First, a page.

MADISON, WI, March 29, 2010- The number of waste treatment facilities using biological processes to biodegrade waste has been increasing over the years. These installations receive municipal and industrial organic wastes with the common main goal of reducing their biodegradable organic matter content. Composting, anaerobic digestion, and mechanical-biological treatment plants contribute to organic matter recycling and energy recovery, and avoid landfilling.
The general goal of those facilities is to stabilize the organic wastes. Stability is defined as the extent to which readily biodegradable organic matter has decomposed. Microorganisms perform the work of decomposition, but what determines when they are finished? A consensus has not yet been reached concerning the most suitable measurement of biodegradable organic matter, or stability, in a solid organic waste. A method for the measure of stability will allow for the proper analysis and design of waste treatment facilities and it is required to evaluate their efficiency.
The composting research group at Autonomous University of Barcelona led by Dr. Antoni Snchez has investigated different methodologies to measure stability focusing on biological indicators, in a study funded by the Spanish Science and Education Ministry and the Catalonia Waste Agency. Authors have presented an improved methodology in the March-April 2010 issue of the Journal of Environmental Quality, which offers a reliable measurement of the biodegradable organic matter content in organic solid materials, useful for researchers and industrial operators. The journal is published by the American Society of Agronomy, Crop Science Society of America, and Soil Science Society of America.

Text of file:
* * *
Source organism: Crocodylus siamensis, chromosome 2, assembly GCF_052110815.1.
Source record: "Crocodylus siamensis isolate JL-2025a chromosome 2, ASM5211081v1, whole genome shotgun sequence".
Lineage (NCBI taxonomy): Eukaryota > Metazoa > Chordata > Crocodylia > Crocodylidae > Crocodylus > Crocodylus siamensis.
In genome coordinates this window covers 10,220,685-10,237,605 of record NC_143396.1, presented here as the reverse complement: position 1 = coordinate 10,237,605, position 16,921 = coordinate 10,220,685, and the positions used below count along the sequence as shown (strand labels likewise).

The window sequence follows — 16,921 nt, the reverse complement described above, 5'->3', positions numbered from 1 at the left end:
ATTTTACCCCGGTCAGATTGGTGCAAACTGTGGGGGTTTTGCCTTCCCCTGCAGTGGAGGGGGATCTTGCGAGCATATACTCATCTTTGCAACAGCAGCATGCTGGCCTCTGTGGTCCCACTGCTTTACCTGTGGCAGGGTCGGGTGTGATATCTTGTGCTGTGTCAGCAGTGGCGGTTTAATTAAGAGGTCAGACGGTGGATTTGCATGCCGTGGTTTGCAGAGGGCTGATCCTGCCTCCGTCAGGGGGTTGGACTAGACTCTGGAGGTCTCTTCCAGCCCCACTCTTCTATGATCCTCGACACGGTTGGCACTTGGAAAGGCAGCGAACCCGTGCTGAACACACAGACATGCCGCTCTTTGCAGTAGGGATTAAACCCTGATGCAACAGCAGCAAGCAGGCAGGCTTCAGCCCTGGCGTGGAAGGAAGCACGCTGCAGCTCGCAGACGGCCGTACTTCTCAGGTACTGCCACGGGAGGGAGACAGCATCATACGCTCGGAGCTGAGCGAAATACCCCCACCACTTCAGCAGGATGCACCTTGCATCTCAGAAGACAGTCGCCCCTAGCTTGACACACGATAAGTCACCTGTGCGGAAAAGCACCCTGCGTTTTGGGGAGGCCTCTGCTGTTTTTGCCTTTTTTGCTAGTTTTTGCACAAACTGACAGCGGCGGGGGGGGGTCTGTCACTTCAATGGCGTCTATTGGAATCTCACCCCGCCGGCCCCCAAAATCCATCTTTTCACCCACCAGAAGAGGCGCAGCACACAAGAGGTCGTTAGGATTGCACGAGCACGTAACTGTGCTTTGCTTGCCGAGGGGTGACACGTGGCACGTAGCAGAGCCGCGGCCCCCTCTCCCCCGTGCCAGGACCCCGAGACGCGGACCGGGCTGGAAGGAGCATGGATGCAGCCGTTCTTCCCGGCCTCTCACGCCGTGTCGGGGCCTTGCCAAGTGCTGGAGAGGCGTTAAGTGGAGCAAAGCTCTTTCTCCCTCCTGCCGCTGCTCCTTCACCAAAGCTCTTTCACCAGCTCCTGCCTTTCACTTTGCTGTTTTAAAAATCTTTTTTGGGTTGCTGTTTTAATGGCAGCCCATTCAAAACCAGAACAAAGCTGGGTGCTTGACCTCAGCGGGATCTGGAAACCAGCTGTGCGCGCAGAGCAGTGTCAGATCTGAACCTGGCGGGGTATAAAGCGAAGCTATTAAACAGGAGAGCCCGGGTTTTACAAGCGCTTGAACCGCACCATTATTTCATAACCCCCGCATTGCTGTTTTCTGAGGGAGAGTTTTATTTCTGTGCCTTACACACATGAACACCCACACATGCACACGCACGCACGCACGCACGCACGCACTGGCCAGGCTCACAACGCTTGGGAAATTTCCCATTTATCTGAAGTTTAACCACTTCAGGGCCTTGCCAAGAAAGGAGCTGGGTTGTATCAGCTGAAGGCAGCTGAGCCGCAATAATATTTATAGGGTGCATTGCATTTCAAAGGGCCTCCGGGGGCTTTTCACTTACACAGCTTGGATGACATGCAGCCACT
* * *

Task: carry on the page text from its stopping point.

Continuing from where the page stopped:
This study analyzed samples of food and garden wastes, mixed municipal solid wastes and sludge from wastewater treatment plants. The proposed methodology measures the respiration activity of microorganisms in the waste samples a
|Contact: Sara Uttech|
American Society of Agronomy